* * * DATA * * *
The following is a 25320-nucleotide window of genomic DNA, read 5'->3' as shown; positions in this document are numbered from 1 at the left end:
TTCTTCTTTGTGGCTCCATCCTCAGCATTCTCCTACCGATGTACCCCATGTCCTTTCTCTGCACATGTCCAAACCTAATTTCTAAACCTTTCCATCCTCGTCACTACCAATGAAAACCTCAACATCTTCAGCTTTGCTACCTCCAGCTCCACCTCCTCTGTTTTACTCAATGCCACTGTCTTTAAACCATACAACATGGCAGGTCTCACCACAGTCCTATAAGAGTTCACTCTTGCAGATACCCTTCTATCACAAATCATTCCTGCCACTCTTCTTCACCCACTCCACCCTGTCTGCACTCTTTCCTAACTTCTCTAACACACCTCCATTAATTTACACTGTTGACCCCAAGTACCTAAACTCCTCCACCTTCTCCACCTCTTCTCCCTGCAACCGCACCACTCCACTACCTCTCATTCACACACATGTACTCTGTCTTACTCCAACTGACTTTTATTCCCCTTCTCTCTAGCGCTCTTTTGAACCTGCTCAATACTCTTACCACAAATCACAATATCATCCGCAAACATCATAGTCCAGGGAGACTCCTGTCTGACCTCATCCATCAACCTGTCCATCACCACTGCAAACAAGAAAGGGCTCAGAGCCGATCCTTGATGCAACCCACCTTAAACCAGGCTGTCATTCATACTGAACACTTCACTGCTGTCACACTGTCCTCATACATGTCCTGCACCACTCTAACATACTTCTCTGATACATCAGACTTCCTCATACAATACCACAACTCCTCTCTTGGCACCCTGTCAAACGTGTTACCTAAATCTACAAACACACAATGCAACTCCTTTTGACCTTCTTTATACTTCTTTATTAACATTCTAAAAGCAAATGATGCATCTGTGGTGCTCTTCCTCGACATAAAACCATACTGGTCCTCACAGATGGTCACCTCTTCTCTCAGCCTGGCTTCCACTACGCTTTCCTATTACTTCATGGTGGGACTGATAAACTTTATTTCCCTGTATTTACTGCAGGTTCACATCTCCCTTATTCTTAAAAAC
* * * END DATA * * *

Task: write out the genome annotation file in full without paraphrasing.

The following is a 25320-nucleotide window of genomic DNA, read 5'->3' as shown; positions in this document are numbered from 1 at the left end:
TTCTTCTTTGTGGCTCCATCCTCAGCATTCTCCTACCGATGTACCCCATGTCCTTTCTCTGCACATGTCCAAACCTAATTTCTAAACCTTTCCATCCTCGTCACTACCAATGAAAACCTCAACATCTTCAGCTTTGCTACCTCCAGCTCCACCTCCTCTGTTTTACTCAATGCCACTGTCTTTAAACCATACAACATGGCAGGTCTCACCACAGTCCTATAAGAGTTCACTCTTGCAGATACCCTTCTATCACAAATCATTCCTGCCACTCTTCTTCACCCACTCCACCCTGTCTGCACTCTTTCCTAACTTCTCTAACACACCTCCATTAATTTACACTGTTGACCCCAAGTACCTAAACTCCTCCACCTTCTCCACCTCTTCTCCCTGCAACCGCACCACTCCACTACCTCTCATTCACACACATGTACTCTGTCTTACTCCAACTGACTTTTATTCCCCTTCTCTCTAGCGCTCTTTTGAACCTGCTCAATACTCTTACCACAAATCACAATATCATCCGCAAACATCATAGTCCAGGGAGACTCCTGTCTGACCTCATCCATCAACCTGTCCATCACCACTGCAAACAAGAAAGGGCTCAGAGCCGATCCTTGATGCAACCCACCTTAAACCAGGCTGTCATTCATACTGAACACTTCACTGCTGTCACACTGTCCTCATACATGTCCTGCACCACTCTAACATACTTCTCTGATACATCAGACTTCCTCATACAATACCACAACTCCTCTCTTGGCACCCTGTCAAACGTGTTACCTAAATCTACAAACACACAATGCAACTCCTTTTGACCTTCTTTATACTTCTTTATTAACATTCTAAAAGCAAATGATGCATCTGTGGTGCTCTTCCTCGACATAAAACCATACTGGTCCTCACAGATGGTCACCTCTTCTCTCAGCCTGGCTTCCACTACGCTTTCCTATTACTTCATGGTGGGACTGATAAACTTTATTTCCCTGTATTTACTGCAGGTTCACATCTCCCTTATTCTTAAAAAC